From the final 20 points that, in theory, evaluate the capacity of the candidate to lead an independent research line I have scored 15 points  and got the following comment:

The candidate has proven the capacity to set an independent research program demonstrated by, for instance, co-ordinating a few projects. However, the level of impact remains an open question given the impact received by the candidate during the 11 year research period reported. The large number of publications as first author and about 6 papers as the only author may indicate lack of interest in carrying out a synergetic effort towards the goals. Recently (according to the candidate himself) has the candidate began a widespread collaboration with several research groups.

So in a section that is supposed to evaluate your independence and your capacity to lead your own research  I am criticized for having some “only author” publications and many first author publication? This makes no sense. I highlighted this as a positive thing in my application to precisely stress that my publication record was self-earned and not because I had been making marginal contributions to research carried or leaded by other people. Obviously the evaluator did not like my remark.  The last sentence of the report I do not know exactly how to take it. All I put in my application (literal words) is: “Currently I am collaborating with the following international research groups:” and I wrote a list of the groups that I am currently collaborating with. Is the evaluator then suggesting that I have not collaborated with anybody in the past?

Anyway, despite being disappointed, I cannot not say I am too surprised. I already knew that what matters most is the “luck” you have with the evaluator you get.  Apparently each application is reviewed by one single person. As at the end, for a given scientific panel, the number of active scientist in Spain is not so large, there are also widespread rumors of evaluators favoring candidates that directly or indirectly know (the human factor!). The list of Ramon y Cajal awardees is available here.  By checking names in Google Scholar is easy to realize that there are very strong candidates, although many  of them do not seem stronger than me (at least in terms of publications). Many top positions are given to researchers that tend to have several (more than 1) publications in a high impact jounal (such a Nature materials, Nature, Science, etc ) even if they are only listed as 5th author of such publications. Is this the way to establish a research career?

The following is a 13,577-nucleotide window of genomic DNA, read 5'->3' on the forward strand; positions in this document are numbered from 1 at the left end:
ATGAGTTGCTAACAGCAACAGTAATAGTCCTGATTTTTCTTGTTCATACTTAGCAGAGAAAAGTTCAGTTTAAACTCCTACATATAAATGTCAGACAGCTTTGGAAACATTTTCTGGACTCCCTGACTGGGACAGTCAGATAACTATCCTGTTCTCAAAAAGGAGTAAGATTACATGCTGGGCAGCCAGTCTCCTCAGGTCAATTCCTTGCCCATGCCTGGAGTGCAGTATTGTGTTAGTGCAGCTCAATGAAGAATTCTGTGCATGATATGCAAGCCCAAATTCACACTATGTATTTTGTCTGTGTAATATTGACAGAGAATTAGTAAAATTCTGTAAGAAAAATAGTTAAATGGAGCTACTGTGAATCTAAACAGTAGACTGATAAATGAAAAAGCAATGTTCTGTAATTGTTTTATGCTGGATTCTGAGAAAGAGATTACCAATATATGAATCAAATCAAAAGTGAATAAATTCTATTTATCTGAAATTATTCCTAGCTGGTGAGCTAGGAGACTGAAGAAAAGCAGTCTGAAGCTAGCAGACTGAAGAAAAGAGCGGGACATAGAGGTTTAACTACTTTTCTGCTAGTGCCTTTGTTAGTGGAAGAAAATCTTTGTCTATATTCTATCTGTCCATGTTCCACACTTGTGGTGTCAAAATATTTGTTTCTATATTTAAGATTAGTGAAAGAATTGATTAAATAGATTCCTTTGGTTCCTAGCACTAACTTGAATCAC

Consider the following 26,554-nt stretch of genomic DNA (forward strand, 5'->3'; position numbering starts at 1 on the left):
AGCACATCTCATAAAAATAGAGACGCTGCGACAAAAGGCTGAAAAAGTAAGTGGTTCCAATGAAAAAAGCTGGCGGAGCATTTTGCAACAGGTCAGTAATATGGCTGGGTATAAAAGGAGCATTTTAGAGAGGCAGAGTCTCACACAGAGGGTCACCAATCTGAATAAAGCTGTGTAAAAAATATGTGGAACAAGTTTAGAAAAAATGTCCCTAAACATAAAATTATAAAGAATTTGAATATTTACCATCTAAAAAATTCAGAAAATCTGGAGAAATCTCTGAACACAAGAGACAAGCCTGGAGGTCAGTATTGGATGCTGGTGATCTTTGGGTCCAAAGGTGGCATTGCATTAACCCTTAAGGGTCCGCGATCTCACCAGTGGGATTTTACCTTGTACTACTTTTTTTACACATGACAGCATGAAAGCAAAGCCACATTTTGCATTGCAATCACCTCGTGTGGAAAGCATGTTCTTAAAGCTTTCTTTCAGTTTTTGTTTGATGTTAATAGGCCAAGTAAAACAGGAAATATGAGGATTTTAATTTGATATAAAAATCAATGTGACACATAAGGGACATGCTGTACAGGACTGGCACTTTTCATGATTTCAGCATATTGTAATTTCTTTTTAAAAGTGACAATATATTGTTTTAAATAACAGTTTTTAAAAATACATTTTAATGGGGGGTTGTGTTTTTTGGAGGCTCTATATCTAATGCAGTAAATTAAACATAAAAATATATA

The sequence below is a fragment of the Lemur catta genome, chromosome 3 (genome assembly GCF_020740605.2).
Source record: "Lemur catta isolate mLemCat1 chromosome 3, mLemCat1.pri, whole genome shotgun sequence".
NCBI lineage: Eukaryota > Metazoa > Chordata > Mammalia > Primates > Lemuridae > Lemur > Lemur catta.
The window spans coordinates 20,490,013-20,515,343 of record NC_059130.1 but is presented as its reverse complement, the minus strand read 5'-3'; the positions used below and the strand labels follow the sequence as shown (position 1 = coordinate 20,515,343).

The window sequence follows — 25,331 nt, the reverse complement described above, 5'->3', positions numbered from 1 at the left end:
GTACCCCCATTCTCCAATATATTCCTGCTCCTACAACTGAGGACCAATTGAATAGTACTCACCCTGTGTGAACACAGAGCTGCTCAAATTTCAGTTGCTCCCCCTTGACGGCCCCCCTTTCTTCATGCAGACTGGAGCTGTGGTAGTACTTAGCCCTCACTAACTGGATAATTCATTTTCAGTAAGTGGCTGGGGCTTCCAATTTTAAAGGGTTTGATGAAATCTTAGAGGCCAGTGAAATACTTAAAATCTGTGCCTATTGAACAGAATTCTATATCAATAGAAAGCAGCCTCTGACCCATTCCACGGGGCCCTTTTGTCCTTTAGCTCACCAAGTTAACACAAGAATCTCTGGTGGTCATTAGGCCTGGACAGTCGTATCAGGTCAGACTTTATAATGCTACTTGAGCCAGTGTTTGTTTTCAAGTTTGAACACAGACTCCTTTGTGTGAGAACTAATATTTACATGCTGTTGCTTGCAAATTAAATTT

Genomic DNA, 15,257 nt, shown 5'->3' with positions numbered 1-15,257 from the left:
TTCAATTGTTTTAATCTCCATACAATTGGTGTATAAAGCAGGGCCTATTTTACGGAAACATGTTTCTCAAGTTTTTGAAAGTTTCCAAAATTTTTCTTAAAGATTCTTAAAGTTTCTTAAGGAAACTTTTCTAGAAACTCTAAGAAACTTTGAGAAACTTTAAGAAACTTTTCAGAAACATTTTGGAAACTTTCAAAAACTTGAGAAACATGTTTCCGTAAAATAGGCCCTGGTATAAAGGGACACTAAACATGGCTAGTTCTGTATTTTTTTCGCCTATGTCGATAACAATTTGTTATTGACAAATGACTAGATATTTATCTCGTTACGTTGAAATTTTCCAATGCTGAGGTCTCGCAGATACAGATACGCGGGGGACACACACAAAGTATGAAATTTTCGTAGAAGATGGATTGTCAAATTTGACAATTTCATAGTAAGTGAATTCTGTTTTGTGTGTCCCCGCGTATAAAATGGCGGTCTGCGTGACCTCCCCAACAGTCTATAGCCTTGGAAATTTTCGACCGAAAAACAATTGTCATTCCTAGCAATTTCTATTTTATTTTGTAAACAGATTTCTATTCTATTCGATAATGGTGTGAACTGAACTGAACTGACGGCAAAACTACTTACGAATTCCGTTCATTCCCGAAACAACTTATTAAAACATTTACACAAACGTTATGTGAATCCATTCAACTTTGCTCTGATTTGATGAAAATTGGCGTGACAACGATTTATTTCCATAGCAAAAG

Paul Drude Award

Last week I was in the 7th International Conference on Spectroscopic Ellipsometry celebrated this time in Berlin. This is a very nice series of conferences celebrated every 3 years (in earlier days it was every 4 years). My first participation was in Stockholm 2007 as fresh new PhD student and, later, I also participated in all the following editions: Albany (2010), Kyoto (2013) and in Berlin (2016).

In this conference I was honored to win, together with Christoph Cobet, the  Paul Drude Award. The Paul Drude Award is named in honor of Paul Karl Ludwig Drude (1867 – 1906), who invented and first applied ellipsometry. Reflecting Drude’s work related to the electron-conductivity model, emphasis is also placed on spectroscopically determining and understanding the interaction of light with matter.  The Paul Drude Award is given at each International Conference of Spectroscopic Ellipsometry (ICSE) to a young scientist for exceptional contributions to the development and application of spectroscopic ellipsometry.


Some new publications